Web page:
Orange Juice
The Esteemed Orange Juice

(Polydor / All formats)
Not long ago, albums ed Stuart Bailie passed amongst us writers, his normally cherubic features contorted into a dark mask of consternation, and he said, "Stop with the over-generous marks, you guys, desist with the eights and nines already!" And he had a point. But I'm going to give this record nine. Sorry everybody, but it has to be done. And this is why.
Because it deserves it, basically. 'The Esteemed Orange Juice' collects together the cream of that legendary, seminal, revered and, erm, quite good quartet's major label years with Polydor. The subtitle, 'The Very Best Of Orange Juice', may seem a rather hysterical claim in view of the absence of all the band's Postcard singles and the forthcoming release of the great lost fire album demos, but what the hell? Here is the pick of the band's four albums and some of the last decade's most quixotic and luminous pop moments.
What was the big deal about Orange Juice? Why do bands as diverse as The Weddoes, Teenage Fanclub and Prince rave on about them even now? Why did The Guardian call Edwyn Collins 'The Scottish Cole Porter'? Probably because of the breathtaking tunes, hopeless bus-stops and bars romanticism, the sense of humour that never got in the way of the songs and flawed, derailed majesty of it all. They had raccoon hats, they wore their fringe like Roger McGuinns and they broke up live onstage at the Brixton Academy in 1985 as a tearful Edwyn Collins strummed 'Rock And Roll (I Gave You All The Best Years Of My Life)'. There were few bands more human than the OJs.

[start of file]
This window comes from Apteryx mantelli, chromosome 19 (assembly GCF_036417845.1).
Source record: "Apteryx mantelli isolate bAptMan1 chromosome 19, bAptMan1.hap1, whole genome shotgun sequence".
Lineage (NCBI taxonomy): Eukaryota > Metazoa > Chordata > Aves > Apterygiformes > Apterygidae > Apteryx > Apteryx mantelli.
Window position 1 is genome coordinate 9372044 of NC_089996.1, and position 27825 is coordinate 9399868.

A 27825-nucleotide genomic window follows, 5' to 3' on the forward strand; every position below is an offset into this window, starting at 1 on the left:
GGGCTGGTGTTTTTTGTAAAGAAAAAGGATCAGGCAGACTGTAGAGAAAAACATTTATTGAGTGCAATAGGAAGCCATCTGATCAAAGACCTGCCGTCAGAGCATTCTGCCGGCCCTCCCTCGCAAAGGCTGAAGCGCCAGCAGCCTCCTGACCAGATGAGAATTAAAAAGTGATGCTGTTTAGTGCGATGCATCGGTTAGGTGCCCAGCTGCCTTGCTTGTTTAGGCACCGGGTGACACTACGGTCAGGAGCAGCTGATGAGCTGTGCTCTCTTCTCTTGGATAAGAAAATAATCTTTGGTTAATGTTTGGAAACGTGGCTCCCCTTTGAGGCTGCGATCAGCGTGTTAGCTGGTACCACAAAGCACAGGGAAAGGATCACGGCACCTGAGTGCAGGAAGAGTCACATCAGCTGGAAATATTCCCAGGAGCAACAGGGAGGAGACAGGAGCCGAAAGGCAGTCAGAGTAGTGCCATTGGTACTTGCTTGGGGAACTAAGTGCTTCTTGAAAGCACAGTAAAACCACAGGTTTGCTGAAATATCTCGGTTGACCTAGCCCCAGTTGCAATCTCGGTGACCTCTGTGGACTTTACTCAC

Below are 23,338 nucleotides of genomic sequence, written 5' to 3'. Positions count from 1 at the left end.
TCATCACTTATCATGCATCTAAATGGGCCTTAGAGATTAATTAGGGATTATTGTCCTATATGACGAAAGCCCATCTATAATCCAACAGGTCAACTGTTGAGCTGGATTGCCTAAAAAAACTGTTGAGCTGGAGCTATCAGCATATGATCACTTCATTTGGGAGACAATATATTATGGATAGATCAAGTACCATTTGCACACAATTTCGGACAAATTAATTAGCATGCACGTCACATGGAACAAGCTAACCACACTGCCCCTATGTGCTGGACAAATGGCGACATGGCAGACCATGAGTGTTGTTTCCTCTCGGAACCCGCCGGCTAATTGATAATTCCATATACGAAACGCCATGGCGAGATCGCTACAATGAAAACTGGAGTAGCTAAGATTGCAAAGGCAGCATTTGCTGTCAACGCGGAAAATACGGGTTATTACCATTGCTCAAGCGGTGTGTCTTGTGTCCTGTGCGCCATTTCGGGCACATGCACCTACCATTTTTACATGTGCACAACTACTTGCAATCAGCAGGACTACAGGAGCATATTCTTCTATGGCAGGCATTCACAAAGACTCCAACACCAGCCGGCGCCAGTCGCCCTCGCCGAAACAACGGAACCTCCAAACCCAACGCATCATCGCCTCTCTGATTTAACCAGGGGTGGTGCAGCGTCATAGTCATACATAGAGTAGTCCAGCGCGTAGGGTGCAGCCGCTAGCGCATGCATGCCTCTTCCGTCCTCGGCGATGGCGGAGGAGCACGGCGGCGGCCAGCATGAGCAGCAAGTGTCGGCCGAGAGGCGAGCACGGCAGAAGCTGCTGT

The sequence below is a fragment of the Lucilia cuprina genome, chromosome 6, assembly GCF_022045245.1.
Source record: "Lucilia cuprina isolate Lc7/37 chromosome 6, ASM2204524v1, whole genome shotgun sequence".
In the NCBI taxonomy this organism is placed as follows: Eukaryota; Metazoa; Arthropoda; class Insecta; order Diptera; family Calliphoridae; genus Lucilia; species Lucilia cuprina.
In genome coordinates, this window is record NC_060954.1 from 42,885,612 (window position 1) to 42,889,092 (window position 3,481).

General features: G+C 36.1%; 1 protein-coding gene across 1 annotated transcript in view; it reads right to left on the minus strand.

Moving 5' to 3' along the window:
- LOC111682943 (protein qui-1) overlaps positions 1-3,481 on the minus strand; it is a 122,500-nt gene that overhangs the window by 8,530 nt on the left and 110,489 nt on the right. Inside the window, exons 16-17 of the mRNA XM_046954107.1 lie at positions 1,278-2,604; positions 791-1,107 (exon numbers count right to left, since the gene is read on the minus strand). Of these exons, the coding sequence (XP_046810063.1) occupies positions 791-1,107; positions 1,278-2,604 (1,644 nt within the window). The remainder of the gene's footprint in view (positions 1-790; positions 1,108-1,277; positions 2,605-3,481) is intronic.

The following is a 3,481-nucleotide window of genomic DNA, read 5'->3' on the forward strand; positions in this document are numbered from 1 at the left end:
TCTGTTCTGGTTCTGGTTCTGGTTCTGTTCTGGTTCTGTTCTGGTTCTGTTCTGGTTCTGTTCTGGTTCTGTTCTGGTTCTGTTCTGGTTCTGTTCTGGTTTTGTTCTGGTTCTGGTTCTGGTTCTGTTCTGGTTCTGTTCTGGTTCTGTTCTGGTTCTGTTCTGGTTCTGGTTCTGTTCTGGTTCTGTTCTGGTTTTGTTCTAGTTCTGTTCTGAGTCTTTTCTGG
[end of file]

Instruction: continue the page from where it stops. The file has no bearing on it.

They had the courage to fail. They wanted to be The Velvet Underground, they wanted to be The Delfonics, they wanted to be Sly Stone and the Buzzcocks all at the same time, and they were prepared to make fools of themselves in the attempt. According to their detractors, this is precisely what they did, but why waste time on the grouses and churls when there are songs as good... did I say good? Songs as life-changingly fantastic as 'A Sad Lament', 'Falling And Laughing', 'Consolation Prize' and 'The Artisans' available again all in one special place via the gleaming interface of compact disc. There's really not much more to say. Except that the "shoo shoo shoo shoo doo"s in 'In A Nutshell' say nearly everything there is to say in the confines of a pop song. And that... oh, don't start me off. We'll be here all night.
Twenty-five songs and practically every one a 12-week Number One. In theory. And there's more to come, in the shape of two further OJs retrospectives and a mooted Postcard compilation in the offing. God exists and he's updating his record collection.
Stuart Maconie
NME, 27th June 1992.
Orange Juice
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